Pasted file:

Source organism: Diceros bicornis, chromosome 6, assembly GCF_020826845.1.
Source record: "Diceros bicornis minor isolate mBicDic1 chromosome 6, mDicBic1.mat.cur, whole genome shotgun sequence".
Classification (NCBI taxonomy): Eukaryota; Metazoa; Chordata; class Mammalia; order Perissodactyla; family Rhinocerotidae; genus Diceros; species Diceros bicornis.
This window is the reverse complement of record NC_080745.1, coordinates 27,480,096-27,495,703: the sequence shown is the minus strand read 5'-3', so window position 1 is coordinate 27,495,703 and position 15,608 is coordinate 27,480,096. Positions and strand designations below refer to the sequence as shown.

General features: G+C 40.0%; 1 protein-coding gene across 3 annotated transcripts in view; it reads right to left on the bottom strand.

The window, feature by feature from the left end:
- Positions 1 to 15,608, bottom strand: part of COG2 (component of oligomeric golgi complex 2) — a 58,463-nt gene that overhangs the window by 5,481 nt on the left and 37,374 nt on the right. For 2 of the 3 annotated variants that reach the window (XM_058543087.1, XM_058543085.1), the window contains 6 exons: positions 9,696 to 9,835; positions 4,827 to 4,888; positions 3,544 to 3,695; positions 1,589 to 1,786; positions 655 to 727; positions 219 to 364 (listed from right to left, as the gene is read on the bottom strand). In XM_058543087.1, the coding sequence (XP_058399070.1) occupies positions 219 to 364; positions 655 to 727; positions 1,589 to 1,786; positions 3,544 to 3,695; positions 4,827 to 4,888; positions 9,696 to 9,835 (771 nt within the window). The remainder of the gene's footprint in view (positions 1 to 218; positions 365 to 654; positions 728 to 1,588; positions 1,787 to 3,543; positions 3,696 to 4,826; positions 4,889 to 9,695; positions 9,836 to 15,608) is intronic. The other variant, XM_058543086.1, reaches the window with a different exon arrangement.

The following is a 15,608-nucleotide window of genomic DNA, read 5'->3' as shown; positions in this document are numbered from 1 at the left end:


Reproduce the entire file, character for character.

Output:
Source organism: Diceros bicornis, chromosome 6, assembly GCF_020826845.1.
Source record: "Diceros bicornis minor isolate mBicDic1 chromosome 6, mDicBic1.mat.cur, whole genome shotgun sequence".
Classification (NCBI taxonomy): Eukaryota; Metazoa; Chordata; class Mammalia; order Perissodactyla; family Rhinocerotidae; genus Diceros; species Diceros bicornis.
This window is the reverse complement of record NC_080745.1, coordinates 27,480,096-27,495,703: the sequence shown is the minus strand read 5'-3', so window position 1 is coordinate 27,495,703 and position 15,608 is coordinate 27,480,096. Positions and strand designations below refer to the sequence as shown.

General features: G+C 40.0%; 1 protein-coding gene across 3 annotated transcripts in view; it reads right to left on the bottom strand.

The window, feature by feature from the left end:
- Positions 1 to 15,608, bottom strand: part of COG2 (component of oligomeric golgi complex 2) — a 58,463-nt gene that overhangs the window by 5,481 nt on the left and 37,374 nt on the right. For 2 of the 3 annotated variants that reach the window (XM_058543087.1, XM_058543085.1), the window contains 6 exons: positions 9,696 to 9,835; positions 4,827 to 4,888; positions 3,544 to 3,695; positions 1,589 to 1,786; positions 655 to 727; positions 219 to 364 (listed from right to left, as the gene is read on the bottom strand). In XM_058543087.1, the coding sequence (XP_058399070.1) occupies positions 219 to 364; positions 655 to 727; positions 1,589 to 1,786; positions 3,544 to 3,695; positions 4,827 to 4,888; positions 9,696 to 9,835 (771 nt within the window). The remainder of the gene's footprint in view (positions 1 to 218; positions 365 to 654; positions 728 to 1,588; positions 1,787 to 3,543; positions 3,696 to 4,826; positions 4,889 to 9,695; positions 9,836 to 15,608) is intronic. The other variant, XM_058543086.1, reaches the window with a different exon arrangement.

The following is a 15,608-nucleotide window of genomic DNA, read 5'->3' as shown; positions in this document are numbered from 1 at the left end: